Using a tool like the syslog() function keeps complexity under control and provides the added benefit of allowing easy customizations through configuration files, such as syslog.conf. For example, you can insert code to format a SQL statement, log it to syslog(), and pass it to MySQL for execution. Later, a slight modification of the syslog.conf file sends the text to a different log file or perhaps just to the bit bucket. Weeks or months later, if it becomes necessary to see what's happening again, another simple change to the syslog.conf file will restore the functionality.


syslog has a rich and colorful history in the UNIX world. Originally developed as part of the Sendmail project, syslog had proven to be so useful that many other tools have incorporated in its functionality, proving that the simplest ideas are sometimes the most powerful.

In a nutshell, syslog allows applications to write tagged messages to a common set of system log files that can reside where it's convenient for the programmers and network administrators to access. This means, for example, you can configure syslog on a Web server to log system messages on a different server — one that is perhaps a few layers deeper behind the security firewalls and easier for the aforementioned administrators to access. But for my purposes, I just accept the default behavior of files being written to the /var/log directory.

The syslog mechanism is started at boot-up, and its initial behavior is defined by the rules in the syslog.conf file. These rules enable you to finely tune what can and cannot be logged with the mechanism — which, on a high-volume, hard-working server can translate to log files of a manageable size.

Each rule consists of two fields: selector and action. Basically, the selector field selects what facility will be logged (for example, kern, user, mail, lpr) and what priority the facility has. The priority field contains a keyword, such as debug, info, notice, or warning. And the action field of a rule defines what to do with messages of a kind that match the selector field. The rules can specify which file to log the message to, what machine to send the logging message to, what user to send the message to (in the form of console messages), etc.


Study the info and man pages associated with the syslog facility to learn how to configure the system for your needs. In my case, I needed to know what the value of various PHP variables were at different times while the production CMS system was running. I also needed to know when certain modules were started and ended, as well as what various intermediate variable values were. Before getting into specifics about what to log, let's set up the basics for logging.

With your favorite editor, create the file shown in Listing 1, name it test.php and put it where your Apache document root is found (on my system, it's /var/www).

Listing 1. test.php
    <title>PHP Test Page</title>
    syslog(LOG_NOTICE, "{$_SERVER['REMOTE_ADDR']}: test.php - PHP Index page accessed.");
    echo '<p>PHP Test Page</p>';

You should have PHP installed and configured, as well. If not, check Resources for links on how to do this. If you configured everything properly, you should see the following text in your browser when you access the page with the URL http://localhost/test.php:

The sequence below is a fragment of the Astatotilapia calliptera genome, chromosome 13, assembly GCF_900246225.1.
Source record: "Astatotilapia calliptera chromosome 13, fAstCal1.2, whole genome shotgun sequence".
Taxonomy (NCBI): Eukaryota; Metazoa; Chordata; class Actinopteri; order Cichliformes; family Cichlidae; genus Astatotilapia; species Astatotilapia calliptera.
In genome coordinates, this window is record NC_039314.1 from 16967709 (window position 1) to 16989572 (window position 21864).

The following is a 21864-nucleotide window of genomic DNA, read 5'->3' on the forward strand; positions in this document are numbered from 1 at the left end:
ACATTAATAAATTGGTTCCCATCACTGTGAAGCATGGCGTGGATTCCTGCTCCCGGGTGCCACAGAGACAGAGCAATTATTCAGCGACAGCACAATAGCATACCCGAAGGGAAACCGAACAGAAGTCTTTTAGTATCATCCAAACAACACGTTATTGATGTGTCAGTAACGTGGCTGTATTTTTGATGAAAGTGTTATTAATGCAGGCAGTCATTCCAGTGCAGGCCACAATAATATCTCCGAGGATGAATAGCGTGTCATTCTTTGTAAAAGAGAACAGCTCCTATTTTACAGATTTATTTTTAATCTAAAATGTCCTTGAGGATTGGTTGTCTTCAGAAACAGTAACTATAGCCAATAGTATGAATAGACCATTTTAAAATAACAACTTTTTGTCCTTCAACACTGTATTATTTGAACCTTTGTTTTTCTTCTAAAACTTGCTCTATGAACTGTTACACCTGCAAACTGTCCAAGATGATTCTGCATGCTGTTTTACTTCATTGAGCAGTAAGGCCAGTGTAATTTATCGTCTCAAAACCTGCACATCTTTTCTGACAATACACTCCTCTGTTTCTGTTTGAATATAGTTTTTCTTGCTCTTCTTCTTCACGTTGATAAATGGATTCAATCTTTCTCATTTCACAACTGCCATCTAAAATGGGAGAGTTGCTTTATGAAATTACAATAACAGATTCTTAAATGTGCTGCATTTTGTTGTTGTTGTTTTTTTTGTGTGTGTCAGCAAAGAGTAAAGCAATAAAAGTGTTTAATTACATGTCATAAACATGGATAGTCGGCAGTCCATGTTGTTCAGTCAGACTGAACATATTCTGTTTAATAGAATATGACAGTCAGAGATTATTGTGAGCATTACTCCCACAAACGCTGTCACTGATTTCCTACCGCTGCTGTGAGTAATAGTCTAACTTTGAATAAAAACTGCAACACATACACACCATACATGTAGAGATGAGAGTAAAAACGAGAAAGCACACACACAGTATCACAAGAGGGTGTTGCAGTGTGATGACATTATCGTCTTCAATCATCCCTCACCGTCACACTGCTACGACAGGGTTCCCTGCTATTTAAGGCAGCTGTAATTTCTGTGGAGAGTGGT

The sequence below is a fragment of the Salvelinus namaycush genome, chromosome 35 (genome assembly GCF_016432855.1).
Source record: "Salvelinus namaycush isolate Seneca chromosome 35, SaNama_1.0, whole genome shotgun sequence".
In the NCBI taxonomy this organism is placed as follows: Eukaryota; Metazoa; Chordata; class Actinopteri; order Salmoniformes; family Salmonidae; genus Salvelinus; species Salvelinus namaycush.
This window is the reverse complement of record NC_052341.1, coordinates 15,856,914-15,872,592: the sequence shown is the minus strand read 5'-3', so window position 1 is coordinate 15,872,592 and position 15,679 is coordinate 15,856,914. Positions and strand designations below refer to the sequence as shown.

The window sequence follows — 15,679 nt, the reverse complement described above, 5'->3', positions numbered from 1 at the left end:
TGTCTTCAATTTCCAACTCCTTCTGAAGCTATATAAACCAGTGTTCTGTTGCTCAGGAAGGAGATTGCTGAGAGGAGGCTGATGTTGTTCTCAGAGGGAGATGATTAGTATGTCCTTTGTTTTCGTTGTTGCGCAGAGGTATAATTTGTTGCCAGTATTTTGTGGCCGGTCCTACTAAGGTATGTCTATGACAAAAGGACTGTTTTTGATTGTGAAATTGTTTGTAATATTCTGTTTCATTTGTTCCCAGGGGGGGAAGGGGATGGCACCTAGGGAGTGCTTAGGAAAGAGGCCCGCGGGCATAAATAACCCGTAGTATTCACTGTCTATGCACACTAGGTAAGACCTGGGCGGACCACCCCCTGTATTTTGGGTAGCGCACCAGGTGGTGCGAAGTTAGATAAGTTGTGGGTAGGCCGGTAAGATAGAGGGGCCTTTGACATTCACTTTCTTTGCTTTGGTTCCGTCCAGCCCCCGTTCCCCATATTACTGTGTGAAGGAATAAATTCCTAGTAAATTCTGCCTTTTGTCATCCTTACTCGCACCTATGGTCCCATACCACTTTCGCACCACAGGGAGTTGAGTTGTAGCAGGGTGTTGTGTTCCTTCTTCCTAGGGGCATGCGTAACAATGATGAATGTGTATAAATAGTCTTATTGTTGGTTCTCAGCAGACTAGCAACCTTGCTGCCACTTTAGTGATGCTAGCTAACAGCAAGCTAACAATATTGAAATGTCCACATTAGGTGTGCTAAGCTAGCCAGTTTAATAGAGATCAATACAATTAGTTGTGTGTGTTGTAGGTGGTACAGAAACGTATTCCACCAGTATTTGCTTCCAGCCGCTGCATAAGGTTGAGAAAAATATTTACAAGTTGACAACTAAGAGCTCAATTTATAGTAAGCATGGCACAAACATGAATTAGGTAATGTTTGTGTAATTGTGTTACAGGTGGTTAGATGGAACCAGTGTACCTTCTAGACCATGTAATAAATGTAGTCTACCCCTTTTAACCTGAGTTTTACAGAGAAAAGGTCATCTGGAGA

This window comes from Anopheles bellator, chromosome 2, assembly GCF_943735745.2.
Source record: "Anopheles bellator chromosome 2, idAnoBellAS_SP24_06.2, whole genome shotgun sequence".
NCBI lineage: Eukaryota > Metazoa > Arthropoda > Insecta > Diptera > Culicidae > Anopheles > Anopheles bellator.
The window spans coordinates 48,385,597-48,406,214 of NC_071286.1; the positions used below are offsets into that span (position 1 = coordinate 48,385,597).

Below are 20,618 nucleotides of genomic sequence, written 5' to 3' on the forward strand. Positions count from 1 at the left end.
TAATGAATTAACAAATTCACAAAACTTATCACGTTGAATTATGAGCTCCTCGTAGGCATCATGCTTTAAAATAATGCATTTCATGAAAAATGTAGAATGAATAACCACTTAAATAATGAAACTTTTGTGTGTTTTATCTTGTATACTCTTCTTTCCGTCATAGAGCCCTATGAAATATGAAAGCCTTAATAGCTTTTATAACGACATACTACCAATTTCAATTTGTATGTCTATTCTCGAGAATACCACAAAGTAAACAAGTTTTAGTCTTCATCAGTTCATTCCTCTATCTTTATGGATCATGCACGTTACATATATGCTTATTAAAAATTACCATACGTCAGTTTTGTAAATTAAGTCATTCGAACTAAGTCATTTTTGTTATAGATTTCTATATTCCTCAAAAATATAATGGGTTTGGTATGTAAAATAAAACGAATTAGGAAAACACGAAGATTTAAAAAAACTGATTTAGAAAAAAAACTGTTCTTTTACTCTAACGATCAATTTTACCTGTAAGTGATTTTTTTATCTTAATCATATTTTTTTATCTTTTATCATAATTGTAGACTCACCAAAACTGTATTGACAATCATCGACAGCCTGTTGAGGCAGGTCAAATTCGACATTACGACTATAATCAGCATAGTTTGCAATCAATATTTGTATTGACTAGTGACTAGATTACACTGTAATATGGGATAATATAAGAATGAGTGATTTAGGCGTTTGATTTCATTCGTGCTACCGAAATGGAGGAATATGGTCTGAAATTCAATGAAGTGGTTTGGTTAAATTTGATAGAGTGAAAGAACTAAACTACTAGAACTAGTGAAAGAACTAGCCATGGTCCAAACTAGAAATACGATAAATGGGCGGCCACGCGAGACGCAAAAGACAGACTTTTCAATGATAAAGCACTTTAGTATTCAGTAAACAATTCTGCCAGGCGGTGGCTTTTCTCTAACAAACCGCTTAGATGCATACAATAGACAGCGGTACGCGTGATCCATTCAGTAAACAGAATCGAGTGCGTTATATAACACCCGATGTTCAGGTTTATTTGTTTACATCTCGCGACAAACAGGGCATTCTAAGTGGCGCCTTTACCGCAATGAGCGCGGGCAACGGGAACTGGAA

PHP Test Page

Next, open an X terminal window and type the following command to see what was logged to the /var/log/messages file:

tail /var/log/messages

If all goes well, you should see a line like this one near the end of the listing:

Jul 23 14:43:42 localhost apache2: test.php - PHP Index page accessed.

If you did, that's great. You have now verified that all you need to do to begin detailed debugging of the complex system you're working on.

I have found it a good practice to use syslog() for all the PHP/MySQL calls so that every time you interact with the Web site, you can see which SQL queries are generated in real time to build the page returned to you. A handy way to make this work is to open a spare X terminal window and use the tail command with the -f option for "live" viewing of the messages log:

tail -f /var/log/messages

What to log

Now that you've verified that the logging works and that you can see the results of the logging mechanism, here are a few tips for shortening the process of learning a foreign system as quickly as possible using these tools.

It's important to know what modules do what beyond what their documentation may say. For this reason, I like to include logging messages that mark the beginning and end of the modules. In this way, you can play with the pages of the Web site, keeping an eye on the spare X terminal window running the tail -f /var/log/messages command. In this way, you see which modules execute and in what order every time the browser requests a new page.

I also like to log the boundaries between different programs being called into action during the running of the PHP code. Examples include when the MySQL calls are made to query the databases or when external programs are called to make formatting changes to data (Extensible Stylesheet Language Transformation (XSLT) engines, for example). The very practice of systematically inserting these checkpoints into each PHP code module helps you get used to the names and locations of the modules. When the code sends you messages you see in the spare X terminal while browsing various pages, you get important feedback that facilitates and enhances your knowledge of the system.


The syslog facility is a powerful tool for debugging an application someone else wrote. It allows you to watch which modules are being executed, which SQL statements are executing, and which variable values change as you navigate the Web site. This helps pinpoint the modules in which you're likely to find problems.